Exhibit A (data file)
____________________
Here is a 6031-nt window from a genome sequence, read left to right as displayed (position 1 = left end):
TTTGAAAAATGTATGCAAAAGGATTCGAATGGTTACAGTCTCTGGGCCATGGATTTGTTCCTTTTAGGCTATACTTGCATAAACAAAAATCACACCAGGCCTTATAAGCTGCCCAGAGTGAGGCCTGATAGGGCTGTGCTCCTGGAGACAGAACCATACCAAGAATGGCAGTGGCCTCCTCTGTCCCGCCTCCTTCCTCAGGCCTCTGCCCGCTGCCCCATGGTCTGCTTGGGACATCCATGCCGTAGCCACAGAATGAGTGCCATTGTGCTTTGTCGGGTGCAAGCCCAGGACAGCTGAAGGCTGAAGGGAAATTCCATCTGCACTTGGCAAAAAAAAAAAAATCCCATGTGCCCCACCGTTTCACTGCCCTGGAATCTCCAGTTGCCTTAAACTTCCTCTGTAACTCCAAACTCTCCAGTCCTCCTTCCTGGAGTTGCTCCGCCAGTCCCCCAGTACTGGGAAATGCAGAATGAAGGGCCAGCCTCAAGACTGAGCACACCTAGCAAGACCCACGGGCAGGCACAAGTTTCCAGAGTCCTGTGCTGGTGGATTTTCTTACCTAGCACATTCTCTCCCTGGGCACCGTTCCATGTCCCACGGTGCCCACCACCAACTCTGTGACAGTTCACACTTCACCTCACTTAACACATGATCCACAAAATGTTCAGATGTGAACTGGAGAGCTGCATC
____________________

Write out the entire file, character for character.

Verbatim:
Here is a 6031-nt window from a genome sequence, read left to right as displayed (position 1 = left end):
TTTGAAAAATGTATGCAAAAGGATTCGAATGGTTACAGTCTCTGGGCCATGGATTTGTTCCTTTTAGGCTATACTTGCATAAACAAAAATCACACCAGGCCTTATAAGCTGCCCAGAGTGAGGCCTGATAGGGCTGTGCTCCTGGAGACAGAACCATACCAAGAATGGCAGTGGCCTCCTCTGTCCCGCCTCCTTCCTCAGGCCTCTGCCCGCTGCCCCATGGTCTGCTTGGGACATCCATGCCGTAGCCACAGAATGAGTGCCATTGTGCTTTGTCGGGTGCAAGCCCAGGACAGCTGAAGGCTGAAGGGAAATTCCATCTGCACTTGGCAAAAAAAAAAAAATCCCATGTGCCCCACCGTTTCACTGCCCTGGAATCTCCAGTTGCCTTAAACTTCCTCTGTAACTCCAAACTCTCCAGTCCTCCTTCCTGGAGTTGCTCCGCCAGTCCCCCAGTACTGGGAAATGCAGAATGAAGGGCCAGCCTCAAGACTGAGCACACCTAGCAAGACCCACGGGCAGGCACAAGTTTCCAGAGTCCTGTGCTGGTGGATTTTCTTACCTAGCACATTCTCTCCCTGGGCACCGTTCCATGTCCCACGGTGCCCACCACCAACTCTGTGACAGTTCACACTTCACCTCACTTAACACATGATCCACAAAATGTTCAGATGTGAACTGGAGAGCTGCATC